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Dept for Courts and Ministry of Justice to merge

Dept for Courts and Ministry of Justice to merge

The Department for Courts and the Ministry of Justice will be merged to form an expanded Ministry of Justice, State Services Minister Trevor Mallard announced today.

“The merger between the policy and operations functions of the Ministry of Justice and the Department for Courts will strengthen the overall justice sector,” Trevor Mallard said.

“It is an important step in this government’s drive to improve the delivery of government services for New Zealanders.

“The new ministry will be the lead agency for the sector on criminal and public law policy and will identify ways to improve coordination between the agencies that make up the justice sector. “The decision follows a recent justice sector review process. It means that the Ministry of Justice will be the government’s primary adviser on justice policy and criminal and public law. It will also continue to deliver quality services to the courts, and be responsible for collecting and enforcing fines.

“We do not wish to undertake wholesale reform of the public service. But we are always looking for improvements and will take opportunities to make changes when we believe it is timely and appropriate to do so. The justice sector review is part of this ongoing process,” Trevor Mallard said.

The additional merger of the Department of Corrections was considered during the review process. “However, the functions and culture of the Department of Corrections is very different to that of Courts and the Ministry of Justice,” Trevor Mallard said. “Merging the Ministry of Justice and the Department for Courts provides a low risk opportunity to reduce the number of justice agencies, to bring together public law policy and operations and create a single point of contact between the Executive and the Judiciary. “The new ministry will formally take over the functions of the Ministry of Justice and the Department for Courts from 1 October 2003.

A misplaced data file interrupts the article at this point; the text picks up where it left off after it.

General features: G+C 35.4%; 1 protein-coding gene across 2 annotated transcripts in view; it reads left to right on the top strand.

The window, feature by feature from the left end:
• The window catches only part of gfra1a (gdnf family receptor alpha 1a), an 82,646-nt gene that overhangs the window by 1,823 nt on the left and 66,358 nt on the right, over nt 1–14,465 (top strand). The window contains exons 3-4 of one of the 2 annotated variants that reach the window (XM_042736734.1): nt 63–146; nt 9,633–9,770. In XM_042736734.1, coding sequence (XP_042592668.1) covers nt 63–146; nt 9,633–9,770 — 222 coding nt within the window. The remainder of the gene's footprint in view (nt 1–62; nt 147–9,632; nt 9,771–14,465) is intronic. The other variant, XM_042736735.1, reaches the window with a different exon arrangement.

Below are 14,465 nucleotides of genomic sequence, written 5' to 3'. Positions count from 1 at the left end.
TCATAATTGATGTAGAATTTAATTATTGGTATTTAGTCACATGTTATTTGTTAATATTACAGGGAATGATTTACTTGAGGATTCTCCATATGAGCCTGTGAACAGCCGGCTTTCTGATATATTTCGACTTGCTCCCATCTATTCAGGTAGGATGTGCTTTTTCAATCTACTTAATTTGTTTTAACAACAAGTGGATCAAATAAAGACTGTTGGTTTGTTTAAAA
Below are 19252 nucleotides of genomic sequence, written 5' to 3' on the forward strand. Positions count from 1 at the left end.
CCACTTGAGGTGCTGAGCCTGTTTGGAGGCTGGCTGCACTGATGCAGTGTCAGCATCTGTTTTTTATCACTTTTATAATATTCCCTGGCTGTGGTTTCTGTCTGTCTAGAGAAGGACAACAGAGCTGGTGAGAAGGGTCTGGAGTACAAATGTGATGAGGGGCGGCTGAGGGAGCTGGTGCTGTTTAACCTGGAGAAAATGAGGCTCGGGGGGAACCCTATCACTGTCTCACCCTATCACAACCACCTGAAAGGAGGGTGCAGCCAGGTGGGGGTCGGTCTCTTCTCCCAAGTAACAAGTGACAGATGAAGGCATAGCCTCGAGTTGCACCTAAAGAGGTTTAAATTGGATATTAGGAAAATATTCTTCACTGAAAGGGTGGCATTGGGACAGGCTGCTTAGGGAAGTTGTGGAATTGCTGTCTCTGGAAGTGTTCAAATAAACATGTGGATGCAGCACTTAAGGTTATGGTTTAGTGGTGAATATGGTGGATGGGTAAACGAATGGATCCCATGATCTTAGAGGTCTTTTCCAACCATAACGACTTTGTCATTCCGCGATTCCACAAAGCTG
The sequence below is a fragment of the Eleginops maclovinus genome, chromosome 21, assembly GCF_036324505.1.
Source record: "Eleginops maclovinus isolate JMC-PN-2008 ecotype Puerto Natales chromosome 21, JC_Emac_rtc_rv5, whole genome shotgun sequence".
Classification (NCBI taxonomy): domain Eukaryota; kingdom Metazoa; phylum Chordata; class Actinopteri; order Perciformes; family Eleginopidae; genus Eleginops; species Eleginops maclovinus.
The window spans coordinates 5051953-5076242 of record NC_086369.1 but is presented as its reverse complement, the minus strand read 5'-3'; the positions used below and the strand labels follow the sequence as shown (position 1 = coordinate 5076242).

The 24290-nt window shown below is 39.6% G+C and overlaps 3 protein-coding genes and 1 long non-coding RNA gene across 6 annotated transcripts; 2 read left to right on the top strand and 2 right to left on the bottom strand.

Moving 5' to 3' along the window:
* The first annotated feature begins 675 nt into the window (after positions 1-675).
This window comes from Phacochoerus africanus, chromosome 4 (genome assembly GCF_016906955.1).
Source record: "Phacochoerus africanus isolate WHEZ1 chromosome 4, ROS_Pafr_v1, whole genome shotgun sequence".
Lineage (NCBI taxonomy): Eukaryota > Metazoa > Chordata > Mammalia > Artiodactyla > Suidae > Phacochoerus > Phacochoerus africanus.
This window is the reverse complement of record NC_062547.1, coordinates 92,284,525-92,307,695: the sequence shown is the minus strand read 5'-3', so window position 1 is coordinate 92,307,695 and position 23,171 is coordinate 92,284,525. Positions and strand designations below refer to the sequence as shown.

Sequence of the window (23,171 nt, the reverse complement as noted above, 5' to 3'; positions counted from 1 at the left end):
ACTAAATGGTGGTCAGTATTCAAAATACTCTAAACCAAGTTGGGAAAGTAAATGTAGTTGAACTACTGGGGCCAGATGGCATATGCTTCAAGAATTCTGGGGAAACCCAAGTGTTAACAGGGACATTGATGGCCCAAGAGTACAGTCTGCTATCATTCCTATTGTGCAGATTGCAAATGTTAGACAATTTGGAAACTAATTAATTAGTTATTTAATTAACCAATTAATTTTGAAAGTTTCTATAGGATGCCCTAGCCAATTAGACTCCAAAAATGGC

“Staff will be retained under their current terms and conditions when the two organisations are merged. The position of chief executive of the expanded Ministry of Justice will be advertised shortly,” Trevor Mallard said.

Sector reviews were suggested in the government’s 2001 evaluation of New Zealand’s public management system, the Review of the Centre. This report’s recommendations included a series of initiatives to address fragmentation and improve alignment of state sector agencies with government objectives.


How many staff will be in the new ministry? There are about 1890 staff in the Department for Courts, and 180 in the Ministry of Justice. So the new ministry will have close to 2000 staff.

How does that size compare with other departments? Inland Revenue Department approx 4,600 Ministry of Social Development approx 5,200 Child, Youth and Family approx 2,300 Department of Corrections approx 4,300 Ministry of Education approx 1900

Weren’t justice and courts a single entity a few years ago? In about 1995/96 the former Department of Justice was restructured into the Ministry of Justice, the Department for Courts, and Department of Corrections.